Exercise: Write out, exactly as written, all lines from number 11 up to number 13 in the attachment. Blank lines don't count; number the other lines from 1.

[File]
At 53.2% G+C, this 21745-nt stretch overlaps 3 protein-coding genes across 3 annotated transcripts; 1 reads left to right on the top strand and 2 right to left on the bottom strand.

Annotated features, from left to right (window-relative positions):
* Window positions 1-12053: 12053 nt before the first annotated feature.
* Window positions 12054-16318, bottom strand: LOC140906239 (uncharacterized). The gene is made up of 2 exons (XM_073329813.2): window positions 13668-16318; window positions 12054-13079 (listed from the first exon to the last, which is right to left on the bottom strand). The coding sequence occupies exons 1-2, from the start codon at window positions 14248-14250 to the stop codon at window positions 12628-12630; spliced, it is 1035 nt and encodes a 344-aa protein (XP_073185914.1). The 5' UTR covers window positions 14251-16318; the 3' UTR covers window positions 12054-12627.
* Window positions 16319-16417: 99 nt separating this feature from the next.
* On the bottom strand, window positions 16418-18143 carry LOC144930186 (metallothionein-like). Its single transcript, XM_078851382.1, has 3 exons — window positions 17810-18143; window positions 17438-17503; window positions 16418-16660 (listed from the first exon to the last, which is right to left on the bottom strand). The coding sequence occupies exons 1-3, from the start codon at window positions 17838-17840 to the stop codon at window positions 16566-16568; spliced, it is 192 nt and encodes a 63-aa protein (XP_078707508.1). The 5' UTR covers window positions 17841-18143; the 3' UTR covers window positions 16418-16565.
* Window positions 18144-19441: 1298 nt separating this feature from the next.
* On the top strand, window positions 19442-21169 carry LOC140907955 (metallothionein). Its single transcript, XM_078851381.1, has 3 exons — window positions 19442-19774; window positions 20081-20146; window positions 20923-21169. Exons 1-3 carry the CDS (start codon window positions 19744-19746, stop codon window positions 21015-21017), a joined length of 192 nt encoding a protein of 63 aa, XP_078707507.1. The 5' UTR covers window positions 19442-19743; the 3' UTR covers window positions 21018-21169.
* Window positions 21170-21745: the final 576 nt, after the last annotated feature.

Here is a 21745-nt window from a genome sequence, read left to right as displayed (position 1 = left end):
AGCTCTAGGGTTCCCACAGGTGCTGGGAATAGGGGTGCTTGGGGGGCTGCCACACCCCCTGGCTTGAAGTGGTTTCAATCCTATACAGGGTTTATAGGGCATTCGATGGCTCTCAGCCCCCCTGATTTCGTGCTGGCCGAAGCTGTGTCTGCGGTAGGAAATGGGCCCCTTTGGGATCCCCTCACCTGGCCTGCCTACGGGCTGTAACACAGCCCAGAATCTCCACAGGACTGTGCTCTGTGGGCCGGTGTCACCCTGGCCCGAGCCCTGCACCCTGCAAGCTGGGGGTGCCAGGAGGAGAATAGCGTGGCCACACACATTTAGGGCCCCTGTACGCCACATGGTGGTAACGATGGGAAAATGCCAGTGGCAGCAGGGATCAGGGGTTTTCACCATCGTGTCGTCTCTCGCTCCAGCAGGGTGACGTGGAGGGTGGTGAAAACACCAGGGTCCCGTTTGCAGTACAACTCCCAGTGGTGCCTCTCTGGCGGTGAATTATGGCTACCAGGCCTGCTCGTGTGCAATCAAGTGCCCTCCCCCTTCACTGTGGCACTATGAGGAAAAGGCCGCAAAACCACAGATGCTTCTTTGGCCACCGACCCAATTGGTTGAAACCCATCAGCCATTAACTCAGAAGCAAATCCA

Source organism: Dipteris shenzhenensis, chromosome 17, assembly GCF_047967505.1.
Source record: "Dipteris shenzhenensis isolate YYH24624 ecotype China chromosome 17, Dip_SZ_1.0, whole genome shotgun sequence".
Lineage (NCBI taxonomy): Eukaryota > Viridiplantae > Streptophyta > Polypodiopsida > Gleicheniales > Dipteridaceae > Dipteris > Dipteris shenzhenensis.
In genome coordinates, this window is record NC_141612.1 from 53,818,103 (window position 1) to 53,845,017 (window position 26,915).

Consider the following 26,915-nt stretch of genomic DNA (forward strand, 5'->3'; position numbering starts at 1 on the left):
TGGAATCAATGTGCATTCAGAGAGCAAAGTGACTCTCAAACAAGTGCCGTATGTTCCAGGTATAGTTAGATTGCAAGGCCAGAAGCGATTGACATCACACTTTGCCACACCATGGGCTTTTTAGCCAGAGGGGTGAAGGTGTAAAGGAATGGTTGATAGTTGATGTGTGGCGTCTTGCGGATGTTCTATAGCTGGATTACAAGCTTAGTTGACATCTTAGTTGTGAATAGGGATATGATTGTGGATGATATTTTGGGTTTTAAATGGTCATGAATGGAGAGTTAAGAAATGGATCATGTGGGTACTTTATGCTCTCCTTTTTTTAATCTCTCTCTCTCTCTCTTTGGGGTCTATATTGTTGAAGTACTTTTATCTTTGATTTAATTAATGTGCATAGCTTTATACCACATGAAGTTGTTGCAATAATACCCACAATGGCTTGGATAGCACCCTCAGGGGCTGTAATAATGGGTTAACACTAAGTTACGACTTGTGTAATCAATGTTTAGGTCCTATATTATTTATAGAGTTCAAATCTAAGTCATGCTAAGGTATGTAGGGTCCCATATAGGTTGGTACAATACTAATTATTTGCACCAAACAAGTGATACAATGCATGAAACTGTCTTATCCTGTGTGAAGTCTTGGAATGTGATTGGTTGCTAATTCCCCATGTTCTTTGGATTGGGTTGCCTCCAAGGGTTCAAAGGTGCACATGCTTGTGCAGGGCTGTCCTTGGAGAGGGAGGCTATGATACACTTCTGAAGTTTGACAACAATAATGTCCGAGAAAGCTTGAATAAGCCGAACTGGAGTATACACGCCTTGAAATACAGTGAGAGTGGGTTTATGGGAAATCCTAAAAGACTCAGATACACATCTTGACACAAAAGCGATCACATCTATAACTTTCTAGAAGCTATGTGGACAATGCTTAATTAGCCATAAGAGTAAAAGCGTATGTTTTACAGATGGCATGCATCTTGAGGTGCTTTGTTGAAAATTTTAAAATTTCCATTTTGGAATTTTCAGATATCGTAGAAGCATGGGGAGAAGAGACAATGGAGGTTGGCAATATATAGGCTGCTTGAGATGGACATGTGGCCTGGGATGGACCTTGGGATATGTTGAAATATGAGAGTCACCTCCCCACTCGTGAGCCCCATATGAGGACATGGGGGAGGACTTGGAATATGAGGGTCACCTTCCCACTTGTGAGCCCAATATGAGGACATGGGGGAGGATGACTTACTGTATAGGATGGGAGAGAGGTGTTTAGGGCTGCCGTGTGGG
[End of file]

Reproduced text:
AGCTCTAGGGTTCCCACAGGTGCTGGGAATAGGGGTGCTTGGGGGGCTGCCACACCCCCTGGCTTGAAGTGGTTTCAATCCTATACAGGGTTTATAGGGCATTCGATGGCTCTCAGCCCCCCTGATTTCGTGCTGGCCGAAGCTGTGTCTGCGGTAGGAAATGGGCCCCTTTGGGATCCCCTCACCTGGCCTGCCTACGGGCTGTAACACAGCCCAGAATCTCCACAGGACTGTGCTCTGTGGGCCGGTGTCACCCTGGCCCGAGCCCTGCACCCTGCAAGCTGGGGGTGCCAGGAGGAGAATAGCGTGGCCACACACATTTAGGGCCCCTGTACGCCACATGGTGGTAACGATGGGAAAATGCCAGTGGCAGCAGGGATCAGGGGTTTTCACCATCGTGTCGTCTCTCGCTCCAGCAGGGTGACGTGGAGGGTGGTGAAAACACCAGGGTCCCGTTTGCAGTACAACTCCCAGTGGTGCCTCTCTGGCGGTGAATTATGGCTACCAGGCCTGCTCGTGTGCAATCAAGTGCCCTCCCCCTTCACTGTGGCACTATGAGGAAAAGGCCGCAAAACCACAGATGCTTCTTTGGCCACCGACCCAATTGGTTGAAACCCATCAGCCATTAACTCAGAAGCAAATCCA

Source organism: Dipteris shenzhenensis, chromosome 17, assembly GCF_047967505.1.
Source record: "Dipteris shenzhenensis isolate YYH24624 ecotype China chromosome 17, Dip_SZ_1.0, whole genome shotgun sequence".